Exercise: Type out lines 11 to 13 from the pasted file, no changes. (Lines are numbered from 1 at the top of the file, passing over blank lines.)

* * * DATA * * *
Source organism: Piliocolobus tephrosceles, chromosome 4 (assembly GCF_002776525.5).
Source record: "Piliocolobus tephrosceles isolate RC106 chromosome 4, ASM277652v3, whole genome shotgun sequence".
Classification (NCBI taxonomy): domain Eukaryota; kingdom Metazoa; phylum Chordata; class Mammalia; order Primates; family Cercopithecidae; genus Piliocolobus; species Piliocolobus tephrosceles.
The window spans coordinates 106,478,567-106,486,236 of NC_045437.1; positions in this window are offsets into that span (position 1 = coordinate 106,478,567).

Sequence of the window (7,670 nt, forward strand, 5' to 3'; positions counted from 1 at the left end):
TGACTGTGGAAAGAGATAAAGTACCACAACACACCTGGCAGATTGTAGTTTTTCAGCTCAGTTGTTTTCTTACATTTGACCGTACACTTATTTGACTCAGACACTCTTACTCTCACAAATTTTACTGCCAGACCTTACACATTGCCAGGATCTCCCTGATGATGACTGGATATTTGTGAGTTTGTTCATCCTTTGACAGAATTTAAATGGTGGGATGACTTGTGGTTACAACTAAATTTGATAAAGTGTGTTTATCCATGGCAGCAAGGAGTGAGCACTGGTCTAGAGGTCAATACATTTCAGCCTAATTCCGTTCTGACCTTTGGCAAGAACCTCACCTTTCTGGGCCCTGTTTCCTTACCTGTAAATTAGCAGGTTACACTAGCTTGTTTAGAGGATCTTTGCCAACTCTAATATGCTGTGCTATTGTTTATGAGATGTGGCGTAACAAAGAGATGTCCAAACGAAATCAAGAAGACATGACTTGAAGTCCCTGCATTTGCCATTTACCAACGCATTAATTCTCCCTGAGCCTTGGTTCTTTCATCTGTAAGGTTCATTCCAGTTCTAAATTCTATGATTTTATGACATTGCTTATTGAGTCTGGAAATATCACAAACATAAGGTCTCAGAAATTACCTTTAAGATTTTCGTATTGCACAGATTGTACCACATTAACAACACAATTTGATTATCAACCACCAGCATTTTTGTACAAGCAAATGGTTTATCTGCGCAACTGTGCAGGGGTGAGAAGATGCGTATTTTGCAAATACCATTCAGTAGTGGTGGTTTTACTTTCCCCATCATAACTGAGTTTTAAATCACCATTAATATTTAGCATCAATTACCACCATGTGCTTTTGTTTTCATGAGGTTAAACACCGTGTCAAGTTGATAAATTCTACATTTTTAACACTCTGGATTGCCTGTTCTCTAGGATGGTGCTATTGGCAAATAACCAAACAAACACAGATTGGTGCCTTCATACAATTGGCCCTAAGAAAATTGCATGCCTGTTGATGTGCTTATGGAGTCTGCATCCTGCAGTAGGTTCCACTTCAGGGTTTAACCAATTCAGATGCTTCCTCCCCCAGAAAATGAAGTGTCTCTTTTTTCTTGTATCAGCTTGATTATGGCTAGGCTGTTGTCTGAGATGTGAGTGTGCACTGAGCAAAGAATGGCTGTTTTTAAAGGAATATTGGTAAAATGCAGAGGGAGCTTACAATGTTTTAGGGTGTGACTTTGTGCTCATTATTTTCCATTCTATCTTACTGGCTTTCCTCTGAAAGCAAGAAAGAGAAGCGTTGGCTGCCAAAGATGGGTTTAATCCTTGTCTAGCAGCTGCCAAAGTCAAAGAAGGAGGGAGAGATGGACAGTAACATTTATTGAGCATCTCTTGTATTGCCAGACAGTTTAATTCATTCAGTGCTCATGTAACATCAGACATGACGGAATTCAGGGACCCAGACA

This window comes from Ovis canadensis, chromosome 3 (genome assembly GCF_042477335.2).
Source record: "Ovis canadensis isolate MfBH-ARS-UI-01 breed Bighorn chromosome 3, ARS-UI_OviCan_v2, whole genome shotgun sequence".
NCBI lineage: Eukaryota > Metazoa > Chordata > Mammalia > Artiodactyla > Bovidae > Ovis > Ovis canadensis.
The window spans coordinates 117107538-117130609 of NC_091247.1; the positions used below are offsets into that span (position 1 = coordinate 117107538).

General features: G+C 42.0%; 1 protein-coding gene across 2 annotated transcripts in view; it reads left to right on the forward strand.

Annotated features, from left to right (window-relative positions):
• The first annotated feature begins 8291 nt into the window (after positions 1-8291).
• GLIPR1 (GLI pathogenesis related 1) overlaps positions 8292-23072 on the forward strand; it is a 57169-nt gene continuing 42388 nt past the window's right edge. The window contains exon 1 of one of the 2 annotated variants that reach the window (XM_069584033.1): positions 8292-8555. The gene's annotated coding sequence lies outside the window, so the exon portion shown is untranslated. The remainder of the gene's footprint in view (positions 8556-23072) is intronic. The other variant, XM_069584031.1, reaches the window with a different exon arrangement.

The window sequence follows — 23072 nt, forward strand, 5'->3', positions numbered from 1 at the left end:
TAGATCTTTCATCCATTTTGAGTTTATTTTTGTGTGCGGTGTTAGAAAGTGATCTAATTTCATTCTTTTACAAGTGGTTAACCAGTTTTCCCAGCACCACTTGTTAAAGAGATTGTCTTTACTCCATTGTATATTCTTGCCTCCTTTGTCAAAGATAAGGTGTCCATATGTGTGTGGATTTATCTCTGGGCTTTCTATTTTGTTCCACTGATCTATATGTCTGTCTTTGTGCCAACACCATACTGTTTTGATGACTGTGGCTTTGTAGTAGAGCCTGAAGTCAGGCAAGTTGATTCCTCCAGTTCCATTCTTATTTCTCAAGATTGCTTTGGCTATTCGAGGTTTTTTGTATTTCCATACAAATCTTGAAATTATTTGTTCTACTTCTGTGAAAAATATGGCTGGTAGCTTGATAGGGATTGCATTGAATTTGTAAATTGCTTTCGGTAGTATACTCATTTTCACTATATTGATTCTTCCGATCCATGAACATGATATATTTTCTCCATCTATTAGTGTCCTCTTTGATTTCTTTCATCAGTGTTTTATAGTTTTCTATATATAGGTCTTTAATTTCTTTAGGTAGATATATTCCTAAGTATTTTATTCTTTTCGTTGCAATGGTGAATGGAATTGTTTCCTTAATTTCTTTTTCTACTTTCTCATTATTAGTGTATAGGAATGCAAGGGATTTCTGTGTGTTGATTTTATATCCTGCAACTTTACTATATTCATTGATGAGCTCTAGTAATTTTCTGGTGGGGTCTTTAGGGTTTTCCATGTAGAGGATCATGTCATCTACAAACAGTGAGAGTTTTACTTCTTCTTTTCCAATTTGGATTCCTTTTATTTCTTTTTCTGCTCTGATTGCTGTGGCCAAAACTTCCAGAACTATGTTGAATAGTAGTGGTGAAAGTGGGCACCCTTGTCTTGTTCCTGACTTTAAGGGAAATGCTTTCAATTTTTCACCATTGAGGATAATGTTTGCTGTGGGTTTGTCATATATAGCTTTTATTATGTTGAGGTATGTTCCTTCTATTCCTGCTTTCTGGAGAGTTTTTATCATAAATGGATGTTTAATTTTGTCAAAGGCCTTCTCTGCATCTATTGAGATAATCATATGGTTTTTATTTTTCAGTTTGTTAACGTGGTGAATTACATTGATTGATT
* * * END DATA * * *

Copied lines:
General features: G+C 42.0%; 1 protein-coding gene across 2 annotated transcripts in view; it reads left to right on the forward strand.

Annotated features, from left to right (window-relative positions):
• The first annotated feature begins 8291 nt into the window (after positions 1-8291).